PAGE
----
In addition to the vulnerability of Apple’s expensive gadgetry, iPhones and iMac, to CIA hacking, Bill Gates’ Windows 10 is surveilling its users by default, i.e. no need for the CIA to hack it any…
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March 24, 2017
In addition to the vulnerability of Apple’s expensive gadgetry, iPhones and iMac, to CIA hacking, Bill Gates’ Windows 10 is surveilling its users by default, i.e. no need for the CIA to hack it anymore. What this means is: your PC’s camera, microphone, and keystrokes are being recorded and stored in their cloud-based databases, for future reference.
Simply put, Microsoft Windows 10 and all its previous versions are the Deep State’s window to their users’ private lives.
We should not expect otherwise in the first place.
Windows 10 will keep spying on you no matter how hard you try to stop it
You can stop your machine from sending contact and calendar details, typing and speech data, location data and even error and diagnostic reports. Unfortunately, no matter how many boxes you uncheck, Microsoft is still going to collect information from your computer, whether you know it or not.
In a Voat thread last week, a user by the name of CheesusCrust published his findings after running a network traffic analysis relating to the telemetry and surveillance features of Windows 10. The results were troubling, to say the least.
While setting up a fresh copy of Windows 10 Enterprise Edition on VirtualBox, the user went through and disabled all three pages of tracking options, one by one. He then left the computer running for eight hours overnight, and returned to find that Windows 10 had attempted to contact 51 Microsoft IP addresses 5,508 times.
After 30 hours, over 112 IP addresses had been contacted.
The user attempted the same experiment once again with a fresh install of Windows 10 as well as a third party tool called DisableWinTracking. He discovered that the name of the tool is slightly misleading, as Windows 10 had contacted 30 IP addresses 2,758 times in the same 30 hour time frame.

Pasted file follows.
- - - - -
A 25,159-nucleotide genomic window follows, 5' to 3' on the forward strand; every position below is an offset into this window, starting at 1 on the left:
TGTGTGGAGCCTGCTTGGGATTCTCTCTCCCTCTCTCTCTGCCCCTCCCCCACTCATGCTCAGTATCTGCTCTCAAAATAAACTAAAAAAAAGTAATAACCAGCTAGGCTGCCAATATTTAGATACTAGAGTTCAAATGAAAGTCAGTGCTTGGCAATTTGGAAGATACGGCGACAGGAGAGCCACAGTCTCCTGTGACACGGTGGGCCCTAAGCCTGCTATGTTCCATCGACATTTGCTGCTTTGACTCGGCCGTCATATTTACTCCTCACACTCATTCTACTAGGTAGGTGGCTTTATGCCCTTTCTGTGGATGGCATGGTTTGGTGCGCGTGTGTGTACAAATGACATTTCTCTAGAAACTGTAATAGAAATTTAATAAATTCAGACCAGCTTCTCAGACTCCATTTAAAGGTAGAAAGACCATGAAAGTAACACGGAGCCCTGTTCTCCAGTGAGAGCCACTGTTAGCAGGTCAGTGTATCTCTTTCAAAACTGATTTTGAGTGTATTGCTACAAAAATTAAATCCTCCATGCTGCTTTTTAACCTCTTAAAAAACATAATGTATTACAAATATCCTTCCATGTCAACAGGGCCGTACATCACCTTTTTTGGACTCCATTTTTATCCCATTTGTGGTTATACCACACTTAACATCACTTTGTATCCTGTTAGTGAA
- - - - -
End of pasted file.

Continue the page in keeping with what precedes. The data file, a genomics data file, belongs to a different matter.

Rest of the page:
As Gordon Kelly explains over at Forbes, the end user license agreement (EULA) you sign to when you install Windows 10 gives Microsoft the legal right to collect this data. That’s all well and good, but Microsoft refuses to explain why it needs this data or how it improves Windows 10 in any meaningful way.
The most damning aspect of the entire investigation is the fact that Microsoft is lying to us when it gives us the ability to turn certain tracking features off. No matter what you do, or which settings you disable, Microsoft isn’t going anywhere.
To make matters worse, US senators just voted to allow your ISP to sell your browsing history without your prior permission.
ISPs can now sell your browsing history without permission, thanks to the Senate
The US Senate has voted to overturn consumer privacy laws enacted last year by the FCC. The rules, which forced internet service providers to actually get permission before selling your data, were overturned using the little-used Congressional Review Act (CRA).
Democrat Senator Richard Blumenthal said before the vote that “This resolution is a direct attack on consumer rights, on privacy, on rules that afford basic protection against intrusive and illegal interference with consumers’ use of social media sites and websites that often they talk for granted.” Hope you enjoyed it while it lasted.
Assuming that this resolution passes through the House, which seems likely at this point, your broadband and wireless internet service provider will have free reign to collect and sell personal data along to third parties. That information may include (but is not limited to!) location, financial, healthcare and browsing data scraped from customers. As a result of the ruling, you can expect ISPs to begin collecting this data by default. Some ISPs may choose to include an opt-out from data collection in account settings.
Still think that your representative truly represents you?
The Corporate Deep State has been hacking the government and monarchies alike for centuries, all for the glory of the Vatican Empire.